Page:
To add to Team Foundation we create a workspace on local machine for the converter tool. Then we read actions from intermediate database in chronological order. Then repeat that action on Team Foundation(most of the action in VSS have corresponding action in Team Foundation all the special cases are mentioned seperately). To do actions in Team Foundation we use web service exposed by Team Foundation.


 


Clubbing of Actions 


In Team Foundation there is a concept of changesets. More often than not, a task-specific checkin involves multiple, interdependent revisions to two or more files. Consequently, changes to a single file don’t usually make sense unless they are accompanied by thorough checkin notes. 


A changeset is a logical container into which VSTF bundles everything related to a single checkin operation. A changeset consists of:



  • source file and folder revisions (adds, renames, edits, deletes, moves)
  • related work items (bugs, etc)
  • system metadata (owner, date/time, etc)
  • checkin notes and comments

In VSS every file change goes as different version. We map these seperate changes into changesets by clubbing them on basis of checkin comments. Hence consecutive changes made by a single developer having same checkin comment are taken as related to single checkin and migrated to Team Foundation as single changeset. The idea behind this is that if we have same comment for all these changes these were related to same task and when user looks into the history he will get the information about what else was changed for this task.


 


This also helps us keeping number of changesets low. This ensures we do not degrade already stressed Team Foundation performance too much. A converter run generates enormous stress for VSTS server as we have multiple threads constantly bombarding server with requests for a long period of time. And above that if we have too many changesets each request takes much longer.


Special Cases


 


Share of file -


In VSS, you can share a file across multiple folders. Changes in one shared files is visible across folders where it is shared. Internally VSS creates soft links between shared files. There is not concept of sharing of a folder. When your share folder in effect a folder is created and all underlying files are shared. Team Foundation does not have equivalent of sharing. Shared files will be migrated by copying the version of the file, at the time of sharing began, to the destination folder. From then onwards, the changes made to the shared file are replicated to both copies.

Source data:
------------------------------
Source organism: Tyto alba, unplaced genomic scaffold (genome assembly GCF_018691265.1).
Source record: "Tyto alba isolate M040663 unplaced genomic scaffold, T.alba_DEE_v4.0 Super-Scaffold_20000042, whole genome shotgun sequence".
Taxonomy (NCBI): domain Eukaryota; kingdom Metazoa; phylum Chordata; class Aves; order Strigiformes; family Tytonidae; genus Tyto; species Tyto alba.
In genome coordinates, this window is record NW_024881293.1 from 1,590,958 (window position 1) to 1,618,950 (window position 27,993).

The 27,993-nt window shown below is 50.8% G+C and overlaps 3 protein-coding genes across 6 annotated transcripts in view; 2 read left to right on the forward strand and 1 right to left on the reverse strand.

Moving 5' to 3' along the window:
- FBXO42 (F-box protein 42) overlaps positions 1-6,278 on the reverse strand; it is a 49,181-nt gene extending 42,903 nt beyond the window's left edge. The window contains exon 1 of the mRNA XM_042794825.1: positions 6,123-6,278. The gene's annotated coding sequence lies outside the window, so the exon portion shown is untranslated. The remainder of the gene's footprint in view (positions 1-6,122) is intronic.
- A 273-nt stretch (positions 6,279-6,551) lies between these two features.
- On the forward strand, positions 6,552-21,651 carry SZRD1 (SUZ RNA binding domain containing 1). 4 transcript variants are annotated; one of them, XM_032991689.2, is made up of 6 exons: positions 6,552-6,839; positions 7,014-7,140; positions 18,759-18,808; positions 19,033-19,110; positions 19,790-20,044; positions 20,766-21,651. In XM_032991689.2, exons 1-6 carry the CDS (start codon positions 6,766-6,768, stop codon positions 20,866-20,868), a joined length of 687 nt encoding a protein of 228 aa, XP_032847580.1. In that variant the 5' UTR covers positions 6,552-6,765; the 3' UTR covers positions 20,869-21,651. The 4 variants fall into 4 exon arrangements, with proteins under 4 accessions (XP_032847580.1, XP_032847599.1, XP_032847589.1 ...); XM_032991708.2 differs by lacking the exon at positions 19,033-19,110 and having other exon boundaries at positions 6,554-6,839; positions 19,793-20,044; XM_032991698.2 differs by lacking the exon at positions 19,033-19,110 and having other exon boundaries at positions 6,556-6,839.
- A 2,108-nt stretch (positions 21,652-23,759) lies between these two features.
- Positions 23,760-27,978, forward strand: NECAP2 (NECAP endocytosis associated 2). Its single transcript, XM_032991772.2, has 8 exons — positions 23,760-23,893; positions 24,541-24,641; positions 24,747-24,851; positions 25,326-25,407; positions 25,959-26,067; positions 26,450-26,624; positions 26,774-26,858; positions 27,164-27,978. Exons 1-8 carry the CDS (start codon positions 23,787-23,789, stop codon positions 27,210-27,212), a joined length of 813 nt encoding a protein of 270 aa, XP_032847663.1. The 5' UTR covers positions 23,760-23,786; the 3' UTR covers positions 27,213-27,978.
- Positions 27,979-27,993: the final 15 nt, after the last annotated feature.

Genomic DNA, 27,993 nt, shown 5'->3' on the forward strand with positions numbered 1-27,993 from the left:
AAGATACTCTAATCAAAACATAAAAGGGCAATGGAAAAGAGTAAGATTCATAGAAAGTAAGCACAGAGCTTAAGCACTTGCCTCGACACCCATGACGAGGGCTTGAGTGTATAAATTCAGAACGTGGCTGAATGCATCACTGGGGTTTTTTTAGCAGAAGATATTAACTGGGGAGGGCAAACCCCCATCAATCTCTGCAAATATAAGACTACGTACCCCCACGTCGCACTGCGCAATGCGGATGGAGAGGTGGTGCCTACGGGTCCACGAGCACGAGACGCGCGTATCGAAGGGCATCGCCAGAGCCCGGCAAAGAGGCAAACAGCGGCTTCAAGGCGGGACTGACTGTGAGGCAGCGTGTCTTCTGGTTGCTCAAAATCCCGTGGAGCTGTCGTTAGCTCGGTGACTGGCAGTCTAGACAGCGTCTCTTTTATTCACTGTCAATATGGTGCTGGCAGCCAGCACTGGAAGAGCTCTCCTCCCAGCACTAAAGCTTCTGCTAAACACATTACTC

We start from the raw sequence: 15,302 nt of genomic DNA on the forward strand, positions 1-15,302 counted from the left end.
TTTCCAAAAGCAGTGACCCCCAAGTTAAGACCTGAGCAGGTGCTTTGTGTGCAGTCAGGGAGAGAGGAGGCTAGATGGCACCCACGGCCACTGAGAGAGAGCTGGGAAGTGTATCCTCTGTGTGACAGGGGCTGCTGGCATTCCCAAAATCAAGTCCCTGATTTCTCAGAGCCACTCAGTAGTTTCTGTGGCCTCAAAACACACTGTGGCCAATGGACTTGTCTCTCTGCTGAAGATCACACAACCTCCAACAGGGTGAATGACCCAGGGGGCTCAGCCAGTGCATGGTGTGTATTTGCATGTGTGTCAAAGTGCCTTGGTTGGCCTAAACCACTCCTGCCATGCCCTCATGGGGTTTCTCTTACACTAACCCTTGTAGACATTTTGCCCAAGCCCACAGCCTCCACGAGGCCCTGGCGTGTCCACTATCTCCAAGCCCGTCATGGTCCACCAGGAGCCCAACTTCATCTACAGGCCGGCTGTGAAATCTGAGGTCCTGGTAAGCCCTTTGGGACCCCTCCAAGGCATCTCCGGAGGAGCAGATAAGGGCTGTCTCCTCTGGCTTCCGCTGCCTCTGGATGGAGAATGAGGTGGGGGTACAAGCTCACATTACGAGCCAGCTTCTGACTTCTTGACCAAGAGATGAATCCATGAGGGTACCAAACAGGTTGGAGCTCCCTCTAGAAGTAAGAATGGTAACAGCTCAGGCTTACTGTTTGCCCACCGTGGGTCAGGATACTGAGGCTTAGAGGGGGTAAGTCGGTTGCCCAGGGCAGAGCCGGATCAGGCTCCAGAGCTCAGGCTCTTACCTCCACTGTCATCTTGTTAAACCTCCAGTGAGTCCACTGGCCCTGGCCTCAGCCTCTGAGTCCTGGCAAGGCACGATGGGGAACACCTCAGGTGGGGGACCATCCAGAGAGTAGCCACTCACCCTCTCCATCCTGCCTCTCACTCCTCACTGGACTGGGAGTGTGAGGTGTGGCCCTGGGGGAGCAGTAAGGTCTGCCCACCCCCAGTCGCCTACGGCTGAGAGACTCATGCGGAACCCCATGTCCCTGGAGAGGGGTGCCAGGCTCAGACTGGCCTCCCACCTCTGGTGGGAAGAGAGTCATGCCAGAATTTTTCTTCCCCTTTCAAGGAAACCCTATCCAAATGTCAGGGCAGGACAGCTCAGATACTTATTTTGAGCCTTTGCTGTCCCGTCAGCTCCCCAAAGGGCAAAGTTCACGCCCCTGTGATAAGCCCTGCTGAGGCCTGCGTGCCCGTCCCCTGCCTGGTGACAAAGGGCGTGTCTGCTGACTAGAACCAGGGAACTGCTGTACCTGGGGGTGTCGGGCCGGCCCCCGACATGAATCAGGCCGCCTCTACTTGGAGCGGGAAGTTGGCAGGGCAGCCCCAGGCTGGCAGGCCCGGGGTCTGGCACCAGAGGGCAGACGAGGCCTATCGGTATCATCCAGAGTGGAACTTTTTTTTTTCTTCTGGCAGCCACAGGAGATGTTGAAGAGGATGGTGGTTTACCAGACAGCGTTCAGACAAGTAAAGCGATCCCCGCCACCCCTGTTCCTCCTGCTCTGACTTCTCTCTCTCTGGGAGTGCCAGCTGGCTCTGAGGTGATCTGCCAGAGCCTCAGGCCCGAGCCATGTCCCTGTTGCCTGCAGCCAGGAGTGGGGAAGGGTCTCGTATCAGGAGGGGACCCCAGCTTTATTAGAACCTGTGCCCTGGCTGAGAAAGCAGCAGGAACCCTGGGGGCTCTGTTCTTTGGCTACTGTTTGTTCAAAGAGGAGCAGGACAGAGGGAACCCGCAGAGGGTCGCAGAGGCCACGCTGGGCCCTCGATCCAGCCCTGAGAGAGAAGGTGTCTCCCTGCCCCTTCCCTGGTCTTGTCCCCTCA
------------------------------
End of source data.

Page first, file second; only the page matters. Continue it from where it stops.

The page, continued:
Branch of file -


Though Team Foundation supports branching, converter does not migrate branch as sharing. Sharing is a pre-condition of branching. The migration of a shared file will result in copying the file to the destination folder. Migration of branch event will mean the changes made to shared file not being replicated to both copies any more. Hence, the changes to any branch will be migrated to the respective copy in Visual Studio. This section gives you a list of files that are either shared or branched in VSS. Converter will migrate these files as described in above.


 


Pin/Unpin – We do not migrate Pin or Unpin event as Pin is not supported in Team Foundation. Only currently Pinned items are labeled as Pinned. 


 


Label




  • In Team Foundation there can be only one owner of a label so we do not migrate the user information for labels (include pin events).Also Team Foundation does not allow specifying dates for label on every item so it is not migrated. 


  • In VSS any label on an ancestor is visible on the descendent as an implicit label. No such implicit label is migrated. A label is migrated only if the item was explicitly labeled.

Timezone issue inVSS -


VSS has a time zone issue that it stores client time as the time of action. So if two clients are out of sync or if they are in two different time zones then the history will have a lower version having later time of action. This affects the VSS to Team Foundation converter as it relies on the time of action to figure out the order in which action were done in VSS. Following are the scenarios where converter will fail to migrate the history properly.